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Time to Display Revised Workplace Posters

​Due to new rights granted under the Pregnant Workers Fairness Act (PWFA) and the Providing Urgent Maternal Protections for Nursing Mothers Act (PUMP Act), employers must display a new version of workplace posters. 

The U.S. Department of Labor (DOL) recently released two new posters with additional information about the new laws. The posters broadly explain workers' rights under the Family and Medical Leave Act (FMLA) and the Fair Labor Standards Act (FLSA).

The U.S. Equal Employment Opportunity Commission (EEOC) also has updated its "Know Your Rights: Workplace Discrimination Is Illegal" poster with new information about the PWFA, to be displayed starting on June 27.

When the federal Affordable Care Act first mandated pumping breaks in 2010, the law only applied to nonexempt workers under the FLSA. The new FLSA poster describes how those rights now extend to exempt employees, meaning salaried workers who are not entitled to overtime.

"It is important for employers to display the updated FLSA poster so employees, regardless of their position within a company or organization, are aware of the PUMP Act’s new requirements," said Alexandra Barnett, an attorney with Alston & Bird in Atlanta.

"Employers will want to replace the August 2016 version with the April 2023 version," said Mark Phillis, an attorney with Littler in Pittsburgh.

The new FMLA poster clarifies that while FMLA leave is unpaid, an employee may be required to use employer-provided paid leave at the same time.

Employers can print and post the free versions of FLSA and FMLA posters from the DOL's website; the EEOC's website also has a free version of its poster. The posters are available in English and other languages.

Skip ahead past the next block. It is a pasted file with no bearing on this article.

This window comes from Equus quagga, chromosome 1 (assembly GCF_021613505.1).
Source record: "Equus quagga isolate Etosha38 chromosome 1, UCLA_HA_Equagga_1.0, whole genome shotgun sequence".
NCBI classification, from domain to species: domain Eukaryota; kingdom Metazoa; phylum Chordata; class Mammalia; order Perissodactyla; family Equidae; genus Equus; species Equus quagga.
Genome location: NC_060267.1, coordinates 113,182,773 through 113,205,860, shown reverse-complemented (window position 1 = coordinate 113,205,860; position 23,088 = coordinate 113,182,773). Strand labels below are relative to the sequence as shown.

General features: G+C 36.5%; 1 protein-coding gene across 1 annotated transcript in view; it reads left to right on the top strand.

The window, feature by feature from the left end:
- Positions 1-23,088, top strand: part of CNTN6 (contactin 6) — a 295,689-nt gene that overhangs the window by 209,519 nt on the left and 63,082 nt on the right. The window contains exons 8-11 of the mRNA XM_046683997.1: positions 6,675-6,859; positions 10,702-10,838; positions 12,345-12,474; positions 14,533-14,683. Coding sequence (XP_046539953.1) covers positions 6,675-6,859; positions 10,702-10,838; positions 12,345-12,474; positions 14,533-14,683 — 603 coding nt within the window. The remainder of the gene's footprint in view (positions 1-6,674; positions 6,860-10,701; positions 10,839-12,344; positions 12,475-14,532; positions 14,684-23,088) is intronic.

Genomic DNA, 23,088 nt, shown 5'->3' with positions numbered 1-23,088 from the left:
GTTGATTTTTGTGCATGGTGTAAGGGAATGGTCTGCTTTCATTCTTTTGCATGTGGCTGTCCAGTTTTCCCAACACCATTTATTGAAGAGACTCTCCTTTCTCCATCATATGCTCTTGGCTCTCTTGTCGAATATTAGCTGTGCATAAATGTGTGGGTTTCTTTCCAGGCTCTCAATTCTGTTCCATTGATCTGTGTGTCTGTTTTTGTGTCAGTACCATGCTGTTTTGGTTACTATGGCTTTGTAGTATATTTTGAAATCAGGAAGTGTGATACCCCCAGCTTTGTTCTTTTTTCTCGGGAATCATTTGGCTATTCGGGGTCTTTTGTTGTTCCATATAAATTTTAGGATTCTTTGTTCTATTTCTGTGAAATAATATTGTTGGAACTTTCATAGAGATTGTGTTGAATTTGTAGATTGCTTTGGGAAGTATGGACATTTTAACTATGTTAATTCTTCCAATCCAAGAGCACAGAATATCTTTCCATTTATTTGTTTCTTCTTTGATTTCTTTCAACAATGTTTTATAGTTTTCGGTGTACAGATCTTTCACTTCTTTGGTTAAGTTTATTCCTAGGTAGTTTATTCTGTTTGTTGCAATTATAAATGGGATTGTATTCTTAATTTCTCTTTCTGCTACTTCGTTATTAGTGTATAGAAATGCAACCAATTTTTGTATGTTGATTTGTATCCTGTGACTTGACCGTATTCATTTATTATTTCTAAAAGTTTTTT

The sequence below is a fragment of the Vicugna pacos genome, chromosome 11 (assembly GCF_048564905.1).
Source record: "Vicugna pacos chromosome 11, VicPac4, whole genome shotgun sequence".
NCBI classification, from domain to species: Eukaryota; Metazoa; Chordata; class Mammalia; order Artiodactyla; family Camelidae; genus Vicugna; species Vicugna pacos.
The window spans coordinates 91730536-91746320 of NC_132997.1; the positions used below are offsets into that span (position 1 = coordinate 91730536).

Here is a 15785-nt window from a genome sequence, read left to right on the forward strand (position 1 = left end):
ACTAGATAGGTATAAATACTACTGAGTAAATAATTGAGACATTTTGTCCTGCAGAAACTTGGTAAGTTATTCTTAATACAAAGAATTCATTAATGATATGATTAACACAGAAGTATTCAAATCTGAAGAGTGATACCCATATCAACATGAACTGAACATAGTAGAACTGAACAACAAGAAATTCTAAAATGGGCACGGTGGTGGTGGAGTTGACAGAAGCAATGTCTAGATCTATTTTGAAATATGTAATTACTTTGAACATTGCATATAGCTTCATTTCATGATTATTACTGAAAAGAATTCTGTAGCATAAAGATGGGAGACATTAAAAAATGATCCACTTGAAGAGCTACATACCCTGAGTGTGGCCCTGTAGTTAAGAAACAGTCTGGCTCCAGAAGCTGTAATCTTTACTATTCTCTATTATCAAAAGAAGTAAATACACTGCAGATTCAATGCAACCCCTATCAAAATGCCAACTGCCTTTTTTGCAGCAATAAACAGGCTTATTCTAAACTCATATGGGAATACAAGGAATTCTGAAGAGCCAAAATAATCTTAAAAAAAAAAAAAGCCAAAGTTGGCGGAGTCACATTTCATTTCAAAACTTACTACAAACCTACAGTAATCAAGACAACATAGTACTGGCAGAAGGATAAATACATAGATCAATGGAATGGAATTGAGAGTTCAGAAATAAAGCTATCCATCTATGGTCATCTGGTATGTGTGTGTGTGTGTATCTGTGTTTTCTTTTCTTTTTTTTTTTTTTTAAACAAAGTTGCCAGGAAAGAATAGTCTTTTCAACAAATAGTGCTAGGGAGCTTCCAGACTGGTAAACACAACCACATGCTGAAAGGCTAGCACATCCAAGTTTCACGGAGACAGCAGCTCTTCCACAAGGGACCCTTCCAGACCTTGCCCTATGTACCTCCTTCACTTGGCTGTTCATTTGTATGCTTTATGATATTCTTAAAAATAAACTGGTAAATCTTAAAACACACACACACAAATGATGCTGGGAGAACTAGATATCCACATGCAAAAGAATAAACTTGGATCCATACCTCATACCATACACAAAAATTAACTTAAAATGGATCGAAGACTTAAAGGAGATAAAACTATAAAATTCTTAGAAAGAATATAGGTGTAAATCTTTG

Displaying the DOL's and EEOC's posters fulfills the notice requirement for employers. Covered employers must display them in a conspicuous place in all of their establishments. There is no size requirement for the posters, but employees must be able to read them easily.

"In addition to physically posting, covered employers are encouraged to post the notice digitally on their websites in a conspicuous location. In most cases, electronic posting supplements the physical posting requirement," said Donald Butts, owner at Labor Law Compliance Center, a posting solutions company in Spring, Texas. "In some situations—for example, for employers without a physical location or for employees who telework or work remotely and do not visit the employer's workplace on a regular basis—it may be the only posting."

"Posters are part of the notice requirements for many employment laws, and an employer is charged with complying with all notice provisions or [they will be] deemed to not have provided notice to employees of their employment law rights," said Christine Gantt-Sorenson, an attorney with Haynsworth Sinkler Boyd in Greenville, S.C. "Each offense could result in a penalty of $569. Assuming the employer has more than one location or space where employment compliance posters are posted, this could increase by offense."

Small Businesses

The PWFA will take effect on June 27 and apply to employers with at least 15 employees.

The PUMP Act took effect in December 2022 with changes to remedies that took effect on April 28. It allows some exemptions for small businesses.

"In limited circumstances, employers with less than 50 employees nationwide may be exempt from the pump time requirements if they can demonstrate that compliance with the pump-at-work provisions for a particular employee would cause an undue hardship. The burden of proving this hardship is on the employer," said Michelle Phillips, an attorney with Jackson Lewis in White Plains, N.Y.


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